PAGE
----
Culture and Life
by Rob Gowland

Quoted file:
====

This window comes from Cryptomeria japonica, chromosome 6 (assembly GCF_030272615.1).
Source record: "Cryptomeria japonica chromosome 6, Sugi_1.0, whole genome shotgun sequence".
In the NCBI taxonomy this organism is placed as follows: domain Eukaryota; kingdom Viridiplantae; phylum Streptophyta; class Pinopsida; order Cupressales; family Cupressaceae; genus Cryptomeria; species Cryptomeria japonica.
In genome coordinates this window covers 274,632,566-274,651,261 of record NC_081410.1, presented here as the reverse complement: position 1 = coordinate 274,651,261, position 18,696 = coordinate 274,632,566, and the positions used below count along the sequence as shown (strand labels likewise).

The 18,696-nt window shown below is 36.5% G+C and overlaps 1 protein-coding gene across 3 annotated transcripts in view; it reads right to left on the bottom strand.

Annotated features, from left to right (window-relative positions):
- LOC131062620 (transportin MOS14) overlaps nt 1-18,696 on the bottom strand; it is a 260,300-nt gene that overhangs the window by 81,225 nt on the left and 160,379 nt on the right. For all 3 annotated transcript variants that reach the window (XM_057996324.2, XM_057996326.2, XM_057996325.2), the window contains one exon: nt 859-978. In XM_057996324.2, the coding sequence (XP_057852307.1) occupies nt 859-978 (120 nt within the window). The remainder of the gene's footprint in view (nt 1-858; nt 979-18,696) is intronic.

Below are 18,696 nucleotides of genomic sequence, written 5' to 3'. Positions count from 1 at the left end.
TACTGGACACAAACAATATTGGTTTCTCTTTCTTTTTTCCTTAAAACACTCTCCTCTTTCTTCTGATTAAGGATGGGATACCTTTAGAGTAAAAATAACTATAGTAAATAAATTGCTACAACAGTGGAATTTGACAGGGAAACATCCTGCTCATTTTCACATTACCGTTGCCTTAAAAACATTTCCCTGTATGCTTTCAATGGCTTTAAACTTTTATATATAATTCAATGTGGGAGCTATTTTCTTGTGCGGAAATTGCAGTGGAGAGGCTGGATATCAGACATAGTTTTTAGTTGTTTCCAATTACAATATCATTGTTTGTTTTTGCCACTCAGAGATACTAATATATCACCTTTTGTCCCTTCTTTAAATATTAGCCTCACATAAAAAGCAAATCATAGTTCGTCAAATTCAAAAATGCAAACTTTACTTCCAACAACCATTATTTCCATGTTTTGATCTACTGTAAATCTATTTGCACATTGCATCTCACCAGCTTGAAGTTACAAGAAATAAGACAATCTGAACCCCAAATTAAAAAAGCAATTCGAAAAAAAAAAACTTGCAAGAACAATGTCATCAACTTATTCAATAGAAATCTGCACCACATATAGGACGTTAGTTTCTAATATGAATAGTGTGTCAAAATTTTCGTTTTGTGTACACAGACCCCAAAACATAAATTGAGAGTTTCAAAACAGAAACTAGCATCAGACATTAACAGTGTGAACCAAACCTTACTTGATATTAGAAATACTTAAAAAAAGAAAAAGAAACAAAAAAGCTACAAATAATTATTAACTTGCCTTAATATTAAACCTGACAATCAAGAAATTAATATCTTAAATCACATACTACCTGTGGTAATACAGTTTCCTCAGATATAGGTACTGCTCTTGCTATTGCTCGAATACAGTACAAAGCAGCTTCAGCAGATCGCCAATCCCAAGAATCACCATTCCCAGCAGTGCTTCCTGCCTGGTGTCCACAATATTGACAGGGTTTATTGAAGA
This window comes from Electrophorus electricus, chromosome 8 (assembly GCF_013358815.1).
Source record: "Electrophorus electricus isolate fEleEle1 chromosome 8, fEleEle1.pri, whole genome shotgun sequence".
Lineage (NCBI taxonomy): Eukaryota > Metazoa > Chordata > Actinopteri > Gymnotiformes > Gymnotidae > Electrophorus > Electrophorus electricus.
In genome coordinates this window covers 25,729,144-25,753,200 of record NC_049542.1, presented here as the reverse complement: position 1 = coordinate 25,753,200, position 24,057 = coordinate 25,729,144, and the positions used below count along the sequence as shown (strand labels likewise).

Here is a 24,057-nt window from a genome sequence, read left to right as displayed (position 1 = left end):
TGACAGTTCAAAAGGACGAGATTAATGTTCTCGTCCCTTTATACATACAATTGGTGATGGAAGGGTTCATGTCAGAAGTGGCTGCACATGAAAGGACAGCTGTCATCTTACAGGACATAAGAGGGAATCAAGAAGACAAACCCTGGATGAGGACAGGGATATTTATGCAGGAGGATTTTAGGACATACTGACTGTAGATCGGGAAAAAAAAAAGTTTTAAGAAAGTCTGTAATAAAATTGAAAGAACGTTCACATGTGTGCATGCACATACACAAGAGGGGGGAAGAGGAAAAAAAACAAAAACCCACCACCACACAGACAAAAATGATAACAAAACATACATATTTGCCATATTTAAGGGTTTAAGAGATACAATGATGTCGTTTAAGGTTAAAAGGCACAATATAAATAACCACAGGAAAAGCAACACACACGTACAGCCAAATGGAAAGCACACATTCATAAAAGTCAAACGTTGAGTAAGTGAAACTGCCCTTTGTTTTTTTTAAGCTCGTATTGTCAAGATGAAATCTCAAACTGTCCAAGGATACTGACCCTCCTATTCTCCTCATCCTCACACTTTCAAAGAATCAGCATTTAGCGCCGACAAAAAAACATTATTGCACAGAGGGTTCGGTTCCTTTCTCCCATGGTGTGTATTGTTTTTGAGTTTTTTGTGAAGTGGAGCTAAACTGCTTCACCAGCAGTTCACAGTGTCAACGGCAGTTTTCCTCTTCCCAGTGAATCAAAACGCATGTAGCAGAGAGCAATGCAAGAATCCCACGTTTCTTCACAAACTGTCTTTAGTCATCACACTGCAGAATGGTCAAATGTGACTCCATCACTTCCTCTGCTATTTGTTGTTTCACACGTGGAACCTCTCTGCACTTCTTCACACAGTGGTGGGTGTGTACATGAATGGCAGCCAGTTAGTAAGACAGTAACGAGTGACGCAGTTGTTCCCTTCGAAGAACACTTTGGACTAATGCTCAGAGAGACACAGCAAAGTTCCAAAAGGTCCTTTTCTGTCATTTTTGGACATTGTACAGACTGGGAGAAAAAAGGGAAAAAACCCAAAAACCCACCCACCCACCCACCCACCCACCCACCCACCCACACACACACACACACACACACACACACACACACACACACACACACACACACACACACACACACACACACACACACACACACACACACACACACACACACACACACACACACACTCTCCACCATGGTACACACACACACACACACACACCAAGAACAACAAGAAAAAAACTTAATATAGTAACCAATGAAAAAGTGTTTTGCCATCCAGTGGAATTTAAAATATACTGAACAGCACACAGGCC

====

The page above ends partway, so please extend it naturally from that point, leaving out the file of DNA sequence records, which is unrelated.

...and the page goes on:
Sesame Street began in the USA in 1969. It was not long before it was introduced to Australia with a great fanfare about its supposed sensational educational virtues. Media and advertising gurus like Phillip Adams weighed in with fulsome praise for the program's alleged success in teaching New York ghetto kids to read. It would be an educational catastrophe, they suggested, if the ABC did not take up this "revolutionary" new program. In truth, they seemed overjoyed at finding a series where the techniques of advertising — a dirty word in anybody's language — were being used to capture the attention of children for the worthy purpose of education. Sesame Street taught reading by teaching letter recognition. Australian teachers were at first dismayed to discover that their more sophisticated approach was suddenly being berated as "old fashioned". In the event, Sesame Street did not revolutionise the teaching of reading in Australia. Nevertheless, the series settled in for an apparently permanent spot in pre-and-after school viewing. I was about 30 when Sesame Street started here, so it is perhaps understandable that I was not entranced by Big Bird. Bert and Ernie were much more fun, as was Kermit in the guise of the reporter for "Sesame Street News", breathlessly covering various spoofs of famous fairy tales. The series was originally made for the most deprived sub-stratum of underprivileged America: the black and Latino ghettos of New York and other large US cities. But the makers of the series never once questioned the legitimacy of a system that made their program necessary. They wracked their brains for ways of using the attitude moulding techniques of capitalist marketing to reach children living in cultural deprivation, without kids' books, safe playing areas or a stable home-life, where rats gnawed at their bedding and the air was nightly rent by the sounds of violence. But they never publicly questioned the American Dream or what Bush today is wont to call "American Values". Instead, they embraced the American Dream, presenting a seriously romanticised view of urban living in the USA. There was no racism on Sesame Street, no sir! Instead there was (and is) tolerance: of people of colour, of people with disabilities, of monsters of every hue. The program's target audience encounters racism every day of their lives. Even little kids can understand and benefit from simple explanations of the nature of racism, who benefits from it, what purpose does it serve. But that would call the capitalist system into question, and that would never do. No, the makers of this much-vaunted series preferred to put the blame for racism on to the very people who were its victims. Ordinary people 's intolerance for anyone a little bit different was at the bottom of it, and all we had to do was be more tolerant and there would be no racism, like on Sesame Street. Have you ever seen the police come cruising down Sesame Street picking on black kids to hassle just because they are black? No, neither have I. Or seen the INS raid a Sesame Street store and rough up the Latino customers for failing to produce naturalisation papers fast enough? No again. But why not? After all, it's everyday reality for the kids the program is trying to reach. But it's not reality that the series is preaching. Sesame Street espouses a small-l liberal view of the USA that says: "America is great. Whatever little things are wrong with it are that way because people don't try hard enough to make it work." This is a middle-class view that was given expression by Michael Douglas in The American President: "America is hard work. You've got to want it bad." (Here, "America" has become both a goal and an ideology all its own.) Sesame Street is a program for poor children that never even acknowledges the existence of poverty, let alone the causes of it. It visits Indian reservations to show Indian kids playing in the dirt or admiring their mother's baskets ("encouraging tolerance"). But it never comments on the fact that they live in squalor under the thumb of the FBI. The children on Sesame Street, unlike its audience, never suffer hunger. Many of the families that watch it cannot afford books. At their inner city schools they share pencils. (Is that why the series spends so much time lauding the virtues of sharing? They are certainly not advocating sharing the wealth!) The relentless but clever pro-establishment line of Sesame Street and its popularity have endeared the program to the US State Department and other US government agencies charged with combating the "anti- Americanism" in the world. Charlotte Beers, Under-Secretary of State for Public Diplomacy ("newspeak" for Minister for Propaganda) waxed ecstatic to a Senate Committee about the Egyptian version of the program: "The children are glued to the set. They are learning English, they are learning about American values." Ms Beers, one need hardly add, is a former advertising executive. The US is strenuously trying to secure bases in Bangladesh, and Sesame Street is part of the effort. The US Agency for International Development (USAID) is giving the series' producers US$6.26m to produce a version for viewers in Bangladesh. One unnamed official told Britain's Daily Telegraph that the project is "aiming to promote greater understanding of American morality and culture". Yeah, right. Thanks to a combined marketing, media and diplomatic push, Sesame Street is now aired in no less than 120 countries! That's a lot of "American morality and culture" being aired daily. The BBC reported recently that the Russian version, Ulitsa Sezam, now has a new storyline about a lemonade stall. This has been included to show, that in a nation where many people suspect all businesses of corruption (goodness, why would they think that?), someone "can make a profit and be a nice person". And the BBC also reports that back in the US, "the cute, squeaky-voiced puppet Elmo has just been sponsored by Wall Street firm Merrill Lynch to explain business to American pre-schoolers". Of course.